Project Baseline Variance
What is Project Baseline Variance?
A project baseline is a collection of base data or values for a project. Typically, this will include the planned budget, the original start and finish dates for a project and the expected effort (e.g. number of hours). For analysis of baseline variances to be meaningful, baseline values need to be as accurate as possible, as they are the measure against which performance is measured.
So that baseline variance can be calculated, the baseline values must be saved in the project schedule. If a project’s parameters subsequently change significantly, it is best to remove the old baseline data and reset it for the new project scenario.
Interpreting baseline variances
Baseline variances are basically the differences between what was expected to happen on a project (as planned and documented in the Project Plan) — be it costs incurred or time taken — and what did actually happen. The differences may not be particularly reliable indicators of success or failure at the start of a project, when most project tasks are still to ‘get going’. However, as the project advances, these differences, and consequent performance predictions, are likely to become more accurate.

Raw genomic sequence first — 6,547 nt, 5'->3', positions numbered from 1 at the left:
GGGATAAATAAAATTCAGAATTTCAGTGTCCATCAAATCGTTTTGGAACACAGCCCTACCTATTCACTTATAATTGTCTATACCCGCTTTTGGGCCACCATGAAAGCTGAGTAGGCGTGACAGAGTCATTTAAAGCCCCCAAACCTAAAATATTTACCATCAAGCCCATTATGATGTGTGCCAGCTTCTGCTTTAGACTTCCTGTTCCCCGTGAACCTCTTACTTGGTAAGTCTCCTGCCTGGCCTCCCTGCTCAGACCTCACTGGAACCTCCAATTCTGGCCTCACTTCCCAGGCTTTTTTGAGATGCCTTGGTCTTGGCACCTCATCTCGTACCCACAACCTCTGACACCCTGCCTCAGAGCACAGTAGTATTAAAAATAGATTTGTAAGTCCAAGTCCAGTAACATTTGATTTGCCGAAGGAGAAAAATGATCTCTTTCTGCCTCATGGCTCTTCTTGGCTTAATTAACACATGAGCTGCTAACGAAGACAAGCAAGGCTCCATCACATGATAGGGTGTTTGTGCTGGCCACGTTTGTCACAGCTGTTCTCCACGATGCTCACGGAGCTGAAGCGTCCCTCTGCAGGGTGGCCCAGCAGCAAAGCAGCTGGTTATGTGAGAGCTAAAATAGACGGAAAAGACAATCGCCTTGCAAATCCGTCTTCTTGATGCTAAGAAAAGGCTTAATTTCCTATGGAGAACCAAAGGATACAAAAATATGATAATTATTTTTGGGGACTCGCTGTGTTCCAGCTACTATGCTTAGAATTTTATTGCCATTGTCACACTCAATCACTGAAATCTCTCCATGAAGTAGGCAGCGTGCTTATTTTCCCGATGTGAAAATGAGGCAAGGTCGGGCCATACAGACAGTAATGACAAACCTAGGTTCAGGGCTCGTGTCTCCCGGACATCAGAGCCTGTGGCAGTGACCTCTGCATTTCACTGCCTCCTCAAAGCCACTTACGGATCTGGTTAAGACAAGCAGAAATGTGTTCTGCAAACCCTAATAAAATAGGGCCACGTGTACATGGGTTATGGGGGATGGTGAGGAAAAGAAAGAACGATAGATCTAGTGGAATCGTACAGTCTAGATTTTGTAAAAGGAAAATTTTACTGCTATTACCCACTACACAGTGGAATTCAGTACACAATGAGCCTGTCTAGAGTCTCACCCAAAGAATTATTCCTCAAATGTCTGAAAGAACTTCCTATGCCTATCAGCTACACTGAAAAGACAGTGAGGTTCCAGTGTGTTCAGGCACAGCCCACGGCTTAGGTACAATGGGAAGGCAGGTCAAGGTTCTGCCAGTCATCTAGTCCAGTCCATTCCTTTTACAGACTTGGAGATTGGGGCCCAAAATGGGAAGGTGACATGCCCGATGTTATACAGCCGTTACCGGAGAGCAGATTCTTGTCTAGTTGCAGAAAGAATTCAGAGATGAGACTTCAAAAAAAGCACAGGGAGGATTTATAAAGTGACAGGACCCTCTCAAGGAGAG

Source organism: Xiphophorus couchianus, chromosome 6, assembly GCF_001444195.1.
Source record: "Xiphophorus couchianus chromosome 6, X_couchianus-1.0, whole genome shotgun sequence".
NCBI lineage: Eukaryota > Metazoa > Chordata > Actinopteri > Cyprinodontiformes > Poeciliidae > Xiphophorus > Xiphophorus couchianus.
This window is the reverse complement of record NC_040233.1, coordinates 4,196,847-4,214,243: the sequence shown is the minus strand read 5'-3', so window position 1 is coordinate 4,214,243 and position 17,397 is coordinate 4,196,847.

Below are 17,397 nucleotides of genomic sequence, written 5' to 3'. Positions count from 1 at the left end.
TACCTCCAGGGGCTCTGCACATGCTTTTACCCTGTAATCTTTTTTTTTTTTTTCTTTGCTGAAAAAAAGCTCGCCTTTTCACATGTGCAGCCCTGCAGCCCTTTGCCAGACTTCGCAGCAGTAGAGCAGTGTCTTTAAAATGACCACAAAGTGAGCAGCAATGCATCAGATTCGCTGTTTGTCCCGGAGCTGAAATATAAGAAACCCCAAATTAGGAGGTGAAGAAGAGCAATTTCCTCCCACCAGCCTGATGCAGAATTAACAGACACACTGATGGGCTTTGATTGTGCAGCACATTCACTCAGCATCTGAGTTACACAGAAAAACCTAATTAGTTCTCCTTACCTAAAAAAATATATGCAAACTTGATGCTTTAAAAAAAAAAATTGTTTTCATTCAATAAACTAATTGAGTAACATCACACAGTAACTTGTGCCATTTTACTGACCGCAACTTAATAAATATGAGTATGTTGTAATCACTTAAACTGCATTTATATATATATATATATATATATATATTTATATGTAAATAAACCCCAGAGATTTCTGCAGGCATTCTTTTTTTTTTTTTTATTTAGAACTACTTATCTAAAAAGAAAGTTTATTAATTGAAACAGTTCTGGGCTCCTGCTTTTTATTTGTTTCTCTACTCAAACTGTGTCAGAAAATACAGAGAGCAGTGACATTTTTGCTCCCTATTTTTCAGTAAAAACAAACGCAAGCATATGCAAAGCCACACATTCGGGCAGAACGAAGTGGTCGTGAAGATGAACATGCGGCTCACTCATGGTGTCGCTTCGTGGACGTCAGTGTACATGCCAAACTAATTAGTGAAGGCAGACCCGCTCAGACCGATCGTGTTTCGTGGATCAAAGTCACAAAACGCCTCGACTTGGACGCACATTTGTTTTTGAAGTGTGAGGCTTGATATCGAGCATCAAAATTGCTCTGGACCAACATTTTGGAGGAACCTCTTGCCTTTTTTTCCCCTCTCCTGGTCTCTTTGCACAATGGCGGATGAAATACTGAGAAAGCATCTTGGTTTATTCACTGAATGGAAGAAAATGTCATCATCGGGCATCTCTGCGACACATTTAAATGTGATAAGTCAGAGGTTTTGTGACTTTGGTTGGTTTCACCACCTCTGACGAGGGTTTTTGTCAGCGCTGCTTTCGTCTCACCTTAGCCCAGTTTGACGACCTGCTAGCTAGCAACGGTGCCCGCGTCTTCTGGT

A project baseline provides manager with the means to assess project performance and to work out values for the Earned Value Management calculations (EVM). (See the ‘Project Schedule’ topic for more information on EVM.) Earned value shows how much of the budget and time should have been spent with regard to the amount of work done so far based on a metric performance indicator.
The assessed baseline variance can be positive or negative.
- Positive values are of more concern for Project Managers they indicate that the cost is over the baseline budget, or the number of hours taken on a task is longer than the baseline estimate. They indicate that managerial intervention is needed if the project is to stay on track.
- Conversely, negative values indicate that better progress is being made than was planned in the baseline data. Also, if the value of the SPI (Schedule Performance Index) — which is calculated by dividing the Earned Value by the Planned Value—is more than 1.0, the project is ahead of schedule (see graph below).
- If the baseline variance is zero (0) it may mean that the task is on track with what was planned. But, if values are consistently zero for all calculations, it may mean that there is no baseline.
For more information on creating, changing and using baseline variances in Microsoft Project, view: